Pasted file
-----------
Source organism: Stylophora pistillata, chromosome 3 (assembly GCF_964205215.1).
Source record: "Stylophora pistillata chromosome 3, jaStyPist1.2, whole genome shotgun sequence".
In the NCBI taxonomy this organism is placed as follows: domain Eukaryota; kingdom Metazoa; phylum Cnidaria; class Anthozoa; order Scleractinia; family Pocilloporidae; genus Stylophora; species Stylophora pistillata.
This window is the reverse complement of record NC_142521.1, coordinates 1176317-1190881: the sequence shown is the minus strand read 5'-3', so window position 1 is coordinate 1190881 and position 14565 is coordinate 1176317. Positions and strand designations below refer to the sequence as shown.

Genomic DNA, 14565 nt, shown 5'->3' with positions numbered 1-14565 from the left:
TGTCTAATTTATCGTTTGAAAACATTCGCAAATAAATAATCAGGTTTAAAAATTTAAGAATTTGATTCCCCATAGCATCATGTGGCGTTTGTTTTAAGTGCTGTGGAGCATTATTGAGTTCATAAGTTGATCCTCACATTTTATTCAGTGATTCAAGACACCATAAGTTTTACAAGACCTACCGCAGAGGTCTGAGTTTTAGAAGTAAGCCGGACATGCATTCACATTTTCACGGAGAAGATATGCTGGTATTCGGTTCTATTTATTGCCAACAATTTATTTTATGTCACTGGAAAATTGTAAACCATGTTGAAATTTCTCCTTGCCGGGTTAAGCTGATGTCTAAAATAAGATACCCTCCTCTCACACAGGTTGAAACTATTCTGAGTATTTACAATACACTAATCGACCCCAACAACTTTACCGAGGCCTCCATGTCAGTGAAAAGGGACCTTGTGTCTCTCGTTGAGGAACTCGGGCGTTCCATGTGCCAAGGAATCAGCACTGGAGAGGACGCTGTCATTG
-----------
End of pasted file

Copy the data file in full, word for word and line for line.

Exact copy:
Source organism: Stylophora pistillata, chromosome 3 (assembly GCF_964205215.1).
Source record: "Stylophora pistillata chromosome 3, jaStyPist1.2, whole genome shotgun sequence".
In the NCBI taxonomy this organism is placed as follows: domain Eukaryota; kingdom Metazoa; phylum Cnidaria; class Anthozoa; order Scleractinia; family Pocilloporidae; genus Stylophora; species Stylophora pistillata.
This window is the reverse complement of record NC_142521.1, coordinates 1176317-1190881: the sequence shown is the minus strand read 5'-3', so window position 1 is coordinate 1190881 and position 14565 is coordinate 1176317. Positions and strand designations below refer to the sequence as shown.

Genomic DNA, 14565 nt, shown 5'->3' with positions numbered 1-14565 from the left:
TGTCTAATTTATCGTTTGAAAACATTCGCAAATAAATAATCAGGTTTAAAAATTTAAGAATTTGATTCCCCATAGCATCATGTGGCGTTTGTTTTAAGTGCTGTGGAGCATTATTGAGTTCATAAGTTGATCCTCACATTTTATTCAGTGATTCAAGACACCATAAGTTTTACAAGACCTACCGCAGAGGTCTGAGTTTTAGAAGTAAGCCGGACATGCATTCACATTTTCACGGAGAAGATATGCTGGTATTCGGTTCTATTTATTGCCAACAATTTATTTTATGTCACTGGAAAATTGTAAACCATGTTGAAATTTCTCCTTGCCGGGTTAAGCTGATGTCTAAAATAAGATACCCTCCTCTCACACAGGTTGAAACTATTCTGAGTATTTACAATACACTAATCGACCCCAACAACTTTACCGAGGCCTCCATGTCAGTGAAAAGGGACCTTGTGTCTCTCGTTGAGGAACTCGGGCGTTCCATGTGCCAAGGAATCAGCACTGGAGAGGACGCTGTCATTG